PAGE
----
Image courtesy of Vikings.com

Kicking in the NFL is a lot like putting in golf. The slightest hitch, increase in speed, or head movement can throw off a kick or putt. Sometimes, it’s as simple as getting inside your own head. For golfers, the “yips” can devastate what was once a solid short game. And for Blair Walsh, the “yips” are playing a nasty game on the Vikings’ star kicker, who is struggling mightily through three preseason games.

When the Vikings extended Walsh’s contract in July —  a four-year deal worth up to $14 million, with $5.25 million in guarantees — it appeared to be a vote of confidence from Rick Spielman and the front office. Walsh had, in only his rookie season, earned a trip to the 2012 Pro Bowl after connecting on 92.1 percent of his field goals. More impressive was the fact that Walsh attempted 10 field goals of 50 or more yards, and connected on all of them that year.

He showed off the impressive leg that had made him a sixth-round pick out of Georgia, and converted more field goals than any other kicker in 2012. “After I saw the combine workout and then I went down to Georgia (where Walsh went to college) to work him out, I knew he had the leg strength to do that kind of damage as a field-goal kicker,” special teams coordinator Mike Priefer said before the 2012 NFL Draft, per the Pioneer Press.

Walsh’s leg strength was never in doubt, but his accuracy waned in 2013 and 2014. Though he missed just four field goals in 2013, three of those came on kicks of 50 or more yards. In 2014, the story continued, with Walsh missing 4 more attempts from that distance. As Michael Rand wrote on Monday, switching holders may have affected Walsh’s performance. “After Kluwe was replaced as punter and holder by Jeff Locke in 2013, Walsh still had a respectable season: 26 for 30 on field goals,” he wrote. “Locke, though, has been the holder in times of struggle (2014 and this preseason) as well.”

Take last week’s performance against the Raiders as an example — Walsh missed three field goals and even pushed one of the league’s new 33-yard extra point attempts. Through three preseason games, Walsh is 2-for-6 with his latest misses coming from 35, 38 and 49 yards. As the league’s least accurate kicker in 2014 (74.3 percent), a slump like this is disheartening. Just look at Mike Zimmer’s reaction on Saturday night:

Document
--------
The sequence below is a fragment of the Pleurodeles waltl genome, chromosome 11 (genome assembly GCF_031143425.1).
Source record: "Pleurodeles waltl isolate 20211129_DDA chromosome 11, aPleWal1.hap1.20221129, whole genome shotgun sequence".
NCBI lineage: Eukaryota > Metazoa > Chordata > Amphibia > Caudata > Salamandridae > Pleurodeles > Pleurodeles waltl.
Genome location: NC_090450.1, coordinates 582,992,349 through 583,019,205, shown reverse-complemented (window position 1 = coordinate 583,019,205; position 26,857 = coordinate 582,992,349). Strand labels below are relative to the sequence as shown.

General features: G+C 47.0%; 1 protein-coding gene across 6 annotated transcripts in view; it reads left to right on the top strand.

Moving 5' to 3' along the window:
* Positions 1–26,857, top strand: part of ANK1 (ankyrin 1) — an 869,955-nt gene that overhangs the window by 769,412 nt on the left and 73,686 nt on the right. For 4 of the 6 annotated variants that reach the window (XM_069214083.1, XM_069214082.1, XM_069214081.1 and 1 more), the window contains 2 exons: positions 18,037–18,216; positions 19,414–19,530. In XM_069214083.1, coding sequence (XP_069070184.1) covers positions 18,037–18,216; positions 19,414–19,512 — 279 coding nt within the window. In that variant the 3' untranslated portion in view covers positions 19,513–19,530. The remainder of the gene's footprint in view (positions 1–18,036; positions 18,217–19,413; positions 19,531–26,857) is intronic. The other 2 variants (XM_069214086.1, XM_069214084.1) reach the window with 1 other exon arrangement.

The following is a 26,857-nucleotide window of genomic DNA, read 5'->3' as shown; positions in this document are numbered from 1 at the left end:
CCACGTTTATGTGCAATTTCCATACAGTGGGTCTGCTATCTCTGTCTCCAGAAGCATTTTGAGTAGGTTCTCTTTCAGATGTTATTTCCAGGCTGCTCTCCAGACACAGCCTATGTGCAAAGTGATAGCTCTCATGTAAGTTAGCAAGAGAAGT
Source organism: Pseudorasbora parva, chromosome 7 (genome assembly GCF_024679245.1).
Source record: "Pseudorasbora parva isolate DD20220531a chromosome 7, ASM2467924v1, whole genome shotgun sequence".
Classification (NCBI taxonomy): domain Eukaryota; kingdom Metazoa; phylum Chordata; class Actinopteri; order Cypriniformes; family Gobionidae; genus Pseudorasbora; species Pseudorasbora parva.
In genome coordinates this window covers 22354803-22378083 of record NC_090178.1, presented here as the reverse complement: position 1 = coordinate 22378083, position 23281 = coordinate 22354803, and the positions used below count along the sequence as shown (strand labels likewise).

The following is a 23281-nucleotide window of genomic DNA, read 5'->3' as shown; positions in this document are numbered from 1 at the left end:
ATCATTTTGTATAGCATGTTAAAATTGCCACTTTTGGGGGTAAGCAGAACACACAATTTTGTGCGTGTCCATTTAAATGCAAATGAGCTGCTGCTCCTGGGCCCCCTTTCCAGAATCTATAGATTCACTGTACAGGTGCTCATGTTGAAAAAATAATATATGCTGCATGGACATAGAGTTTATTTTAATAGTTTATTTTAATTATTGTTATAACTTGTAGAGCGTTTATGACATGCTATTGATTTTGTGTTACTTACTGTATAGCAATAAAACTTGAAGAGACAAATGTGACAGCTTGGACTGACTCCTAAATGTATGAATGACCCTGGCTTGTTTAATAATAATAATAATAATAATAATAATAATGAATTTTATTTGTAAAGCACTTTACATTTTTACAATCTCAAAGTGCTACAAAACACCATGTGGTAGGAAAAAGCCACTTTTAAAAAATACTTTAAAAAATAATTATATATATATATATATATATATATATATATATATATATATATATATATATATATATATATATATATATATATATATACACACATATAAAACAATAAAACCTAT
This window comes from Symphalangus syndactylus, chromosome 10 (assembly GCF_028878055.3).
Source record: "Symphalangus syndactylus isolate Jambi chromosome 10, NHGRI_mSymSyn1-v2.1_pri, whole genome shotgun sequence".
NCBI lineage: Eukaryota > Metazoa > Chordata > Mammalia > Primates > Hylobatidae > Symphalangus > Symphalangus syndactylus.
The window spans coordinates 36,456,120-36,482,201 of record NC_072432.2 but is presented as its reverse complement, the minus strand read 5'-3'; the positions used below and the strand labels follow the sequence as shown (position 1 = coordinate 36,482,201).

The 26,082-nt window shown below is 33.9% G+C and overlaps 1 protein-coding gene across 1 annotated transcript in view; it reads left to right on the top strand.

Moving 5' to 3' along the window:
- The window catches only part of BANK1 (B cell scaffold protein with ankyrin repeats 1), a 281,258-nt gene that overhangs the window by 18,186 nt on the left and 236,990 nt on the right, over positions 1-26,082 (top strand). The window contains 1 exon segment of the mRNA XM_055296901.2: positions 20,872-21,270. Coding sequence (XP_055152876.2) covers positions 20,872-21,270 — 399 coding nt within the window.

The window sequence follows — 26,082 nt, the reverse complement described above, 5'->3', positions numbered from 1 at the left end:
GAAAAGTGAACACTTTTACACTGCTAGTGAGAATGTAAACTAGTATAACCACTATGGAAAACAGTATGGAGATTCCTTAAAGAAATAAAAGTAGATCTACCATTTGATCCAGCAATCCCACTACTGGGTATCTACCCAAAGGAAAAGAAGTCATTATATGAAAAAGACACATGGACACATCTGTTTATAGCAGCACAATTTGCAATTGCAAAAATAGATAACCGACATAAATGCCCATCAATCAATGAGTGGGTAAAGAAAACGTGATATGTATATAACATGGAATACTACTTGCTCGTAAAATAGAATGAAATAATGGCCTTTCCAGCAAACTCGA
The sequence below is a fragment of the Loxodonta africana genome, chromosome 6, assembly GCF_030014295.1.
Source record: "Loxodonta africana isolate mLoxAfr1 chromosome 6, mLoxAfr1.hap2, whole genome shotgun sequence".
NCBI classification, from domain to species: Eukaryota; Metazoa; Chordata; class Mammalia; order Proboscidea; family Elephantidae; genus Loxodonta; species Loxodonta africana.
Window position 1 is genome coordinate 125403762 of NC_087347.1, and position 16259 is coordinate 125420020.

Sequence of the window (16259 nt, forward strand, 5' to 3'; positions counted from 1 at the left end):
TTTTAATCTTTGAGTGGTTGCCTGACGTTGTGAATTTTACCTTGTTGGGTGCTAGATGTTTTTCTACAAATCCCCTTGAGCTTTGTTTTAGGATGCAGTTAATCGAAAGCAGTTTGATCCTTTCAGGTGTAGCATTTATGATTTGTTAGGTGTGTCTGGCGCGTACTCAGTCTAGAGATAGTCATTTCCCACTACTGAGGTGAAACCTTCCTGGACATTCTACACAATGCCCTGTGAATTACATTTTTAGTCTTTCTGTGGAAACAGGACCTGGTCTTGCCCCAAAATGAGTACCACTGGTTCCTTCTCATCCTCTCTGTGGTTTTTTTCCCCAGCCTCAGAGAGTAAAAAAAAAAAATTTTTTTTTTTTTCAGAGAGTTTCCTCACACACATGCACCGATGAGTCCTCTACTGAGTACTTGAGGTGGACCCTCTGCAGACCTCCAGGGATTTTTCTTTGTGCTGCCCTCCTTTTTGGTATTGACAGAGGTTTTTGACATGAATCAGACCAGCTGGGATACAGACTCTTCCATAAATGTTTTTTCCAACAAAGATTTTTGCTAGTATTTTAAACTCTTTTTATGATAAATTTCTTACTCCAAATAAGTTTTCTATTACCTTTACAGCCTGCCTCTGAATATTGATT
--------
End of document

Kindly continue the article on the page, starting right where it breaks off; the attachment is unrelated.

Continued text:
Following the game, Walsh spoke with reporters and avoided making excuses for his poor play. Instead, he spoke to the discouraging nature of his kicks on a howling, windy night in Minnesota. “Yeah, I mean it’s discouraging in the moment, but I think when you look back on what you’ve done so far and what I’ve been doing in camp and that’s the most frustrating part about it,” he said. “You want to take your results and how you do pregame and in camp and what you’ve done in your career and do that right now. I’m not doing it right now and I’m not translating it over, and I need to fix it.”

Before taking the field in the Hall of Fame Game, Walsh looked like his old self in training camp, per the Star Tribune’s Matt Vensel. According to Vensel, Walsh had made 20 of his 23 field-goal attempts through August 5th and seemed poised for a return to form in 2015. However, the Vikings’ biggest concern has to be Walsh’s ability to kick outdoors.

This year, the Vikings will play 13 of their 16 games outdoors, and Walsh has been an 80.4 percent kicker outdoors for his career. Last season, four of his misses came at TCF Bank Stadium, though his struggles outdoors may be more mental than physical, per Michael Rand:

Kicking outside, particularly in a stadium noted for tricky winds like TCF Bank, has impacted some of Walsh’s kicks directly (by pushing them around) and indirectly (by playing with his head).

Whether it’s a physical, mental, or emotional problem for Walsh, he’ll need to figure it out in a hurry. How worried are you, and what needs to change for Walsh to start making his field goals?